Fabricating Color Filters. Courtesy Samsung Electronics Via [1] [1] Http://

Since the beginning of digital time, photographers — and many manufacturers — have gotten confused over the differences between dots per inch (dpi) and pixels per inch (ppi). The terms are often interchanged — but they shouldn’t be, especially when it comes to describing printer or camera resolution. Why? A printer may use 6 or more dots (from individual color cartridges) to form the image of a single full-color pixel captured by a camera or scanner. This helps to explain why a digital file with 200 ppi res can be printed at 600-5400 dpi depending on the printer and its output settings.) Now it looks like we’ll have to add the way a camera or computer LCD monitor’s resolution is described to the never-ending saga of dots vs pixels.

Usually, maximum computer monitor resolution is listed in horizontal and vertical pixels. For example, a 17-inch laptop monitor might have a maximum resolution of 1280×1024-pixels (a very common resolution also called SXGA-Super Extended Graphics Array). On the other hand, most camera and camcorder LCD monitors are compared using the product of the horizontal and vertical pixels. For example, a camera with a 3-inch, 230,000 pixel resolution monitor (such the new Canon EOS 40D or EOS 1 Ds Mark III) gets that 230K figure by multiplying its vertical by horizontal pixel counts in the same way cameras often list their effective megapixel resolution by multiplying the sensor’s horizontal and vertical pixel counts. (However, to describe the unique Foveon sensor in its cameras, Sigma uses the total number of sub-pixels found in the three overlapping RGB layers to total the SD14’s megapixel count — a controversial practice.)

|| |—| | Comment on this article. Previous McNamara Report: Canon EOS 1DS Mark III: Medium Format Killer? | In the recent announcement of the Nikon’s D3 and D300 DSLRs, the resolution of the 3-inch LCD monitors on both of these cameras were described as either “Ultrahigh-definition [(920,000-dot VGA (640×480)]” or “approximately 920,000 dot (VGA).” Fortunately, Nikon added that VGA tag in all of its literature to clarify the meaning of the specification. Unfortunately, many reviewers missed that and erroneously thought that the LCD had a super-high 920,000-pixel resolution — which would make it twice as sharp as the 230,000-pixel monitors on the new Canons. (Remember, it takes 4x as many pixels in a two dimensional array to equal twice the resolution) But a standard VGA monitor has 640 horizontal x 480 vertical pixels, equaling 307,000 pixels — so how can a monitor have both maximum resolutions (920,000 pixels and 307,000 pixels)? Obviously, it can’t — and Nikon never said it did.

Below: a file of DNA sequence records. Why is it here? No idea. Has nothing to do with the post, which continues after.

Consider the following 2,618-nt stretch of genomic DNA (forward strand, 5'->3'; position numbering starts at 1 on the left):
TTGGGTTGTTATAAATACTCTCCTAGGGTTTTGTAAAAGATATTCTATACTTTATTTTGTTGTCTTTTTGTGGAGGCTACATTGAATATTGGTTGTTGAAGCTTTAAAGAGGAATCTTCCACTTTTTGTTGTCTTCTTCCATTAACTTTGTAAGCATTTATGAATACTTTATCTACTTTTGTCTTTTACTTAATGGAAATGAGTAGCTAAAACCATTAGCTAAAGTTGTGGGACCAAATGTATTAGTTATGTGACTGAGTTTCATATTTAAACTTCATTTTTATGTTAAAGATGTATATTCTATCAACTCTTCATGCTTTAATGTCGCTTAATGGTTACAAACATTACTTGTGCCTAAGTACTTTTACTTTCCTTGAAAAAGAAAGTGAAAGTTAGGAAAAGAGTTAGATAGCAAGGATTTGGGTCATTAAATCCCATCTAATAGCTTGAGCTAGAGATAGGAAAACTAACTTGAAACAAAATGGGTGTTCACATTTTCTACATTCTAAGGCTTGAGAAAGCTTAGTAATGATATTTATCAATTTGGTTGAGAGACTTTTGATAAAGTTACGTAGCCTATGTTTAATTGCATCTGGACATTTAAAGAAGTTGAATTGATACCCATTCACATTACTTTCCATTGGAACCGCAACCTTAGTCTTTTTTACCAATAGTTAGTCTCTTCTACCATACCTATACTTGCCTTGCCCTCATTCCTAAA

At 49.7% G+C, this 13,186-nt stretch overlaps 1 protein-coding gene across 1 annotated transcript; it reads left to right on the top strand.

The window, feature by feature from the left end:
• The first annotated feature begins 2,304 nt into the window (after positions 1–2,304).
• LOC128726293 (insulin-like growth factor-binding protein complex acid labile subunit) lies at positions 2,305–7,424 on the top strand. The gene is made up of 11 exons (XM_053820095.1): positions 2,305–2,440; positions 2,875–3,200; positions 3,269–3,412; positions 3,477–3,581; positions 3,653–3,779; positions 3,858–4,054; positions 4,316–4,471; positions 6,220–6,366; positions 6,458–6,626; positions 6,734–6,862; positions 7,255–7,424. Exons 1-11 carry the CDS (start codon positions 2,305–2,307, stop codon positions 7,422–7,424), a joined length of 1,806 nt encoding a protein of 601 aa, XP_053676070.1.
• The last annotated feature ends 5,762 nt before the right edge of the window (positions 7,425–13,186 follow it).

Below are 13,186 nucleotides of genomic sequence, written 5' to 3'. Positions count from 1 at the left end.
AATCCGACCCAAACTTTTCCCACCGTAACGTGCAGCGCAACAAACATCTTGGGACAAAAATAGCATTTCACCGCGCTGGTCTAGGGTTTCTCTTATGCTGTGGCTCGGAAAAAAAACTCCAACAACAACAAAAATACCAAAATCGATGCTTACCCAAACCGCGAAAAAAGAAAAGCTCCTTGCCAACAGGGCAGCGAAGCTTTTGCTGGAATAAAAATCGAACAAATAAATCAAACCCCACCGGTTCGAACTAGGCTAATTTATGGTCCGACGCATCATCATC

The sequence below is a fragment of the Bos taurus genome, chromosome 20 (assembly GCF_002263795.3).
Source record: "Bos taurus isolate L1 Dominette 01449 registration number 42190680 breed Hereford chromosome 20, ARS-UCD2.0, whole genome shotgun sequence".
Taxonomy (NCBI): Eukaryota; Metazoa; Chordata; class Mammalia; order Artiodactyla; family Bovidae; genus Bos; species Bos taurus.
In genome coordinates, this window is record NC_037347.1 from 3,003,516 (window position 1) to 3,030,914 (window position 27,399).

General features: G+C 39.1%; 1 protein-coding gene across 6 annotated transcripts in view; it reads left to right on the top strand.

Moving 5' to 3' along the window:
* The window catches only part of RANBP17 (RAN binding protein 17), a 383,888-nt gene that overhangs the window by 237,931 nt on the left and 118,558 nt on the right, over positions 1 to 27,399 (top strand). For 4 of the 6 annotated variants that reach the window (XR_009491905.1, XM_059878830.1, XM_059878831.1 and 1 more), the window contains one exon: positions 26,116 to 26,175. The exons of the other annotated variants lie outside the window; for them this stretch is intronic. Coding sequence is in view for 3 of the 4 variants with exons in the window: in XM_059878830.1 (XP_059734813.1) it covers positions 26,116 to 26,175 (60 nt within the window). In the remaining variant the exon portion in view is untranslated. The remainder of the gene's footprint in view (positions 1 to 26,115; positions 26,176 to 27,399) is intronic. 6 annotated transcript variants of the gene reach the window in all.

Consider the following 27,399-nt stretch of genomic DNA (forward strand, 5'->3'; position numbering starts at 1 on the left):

To get the 920,000 dot figure, Nikon multiplied the individual RGB dots (often called sub-pixels) used in the stripe array to form a full color pixel.

The math is easy: 640 x 480 x 3 = 920,000 dots. This is an accepted method of describing LCD resolution within the LCD industry, and it is approved by CIPA. To my recollection it hasn’t been used in the camera industry to describe LCD monitor resolution until now. Why did Nikon use this method? Perhaps because 920,000 dots sounds more impressive than saying 307,000 pixels, or perhaps because its engineers thought that was a more accurate way of writing out the spec? Either way, it describes a monitor with more pixels than any found on competitive camera LCDs (at least at the time of this posting).

Frankly, I wish Nikon would stick to the pixel method of describing LCD monitor resolution, or that all manufacturers would agree to use dots but then describe the actual horizontal and vertical pixel dimensions of the screen (as Nikon did by giving the VGA tag). Dots all folks.

For a more thorough description of LCD design, manufacturing techniques, resolution, and arrays (credited to Samsung Electronics, as is the array artwork in this article), go here.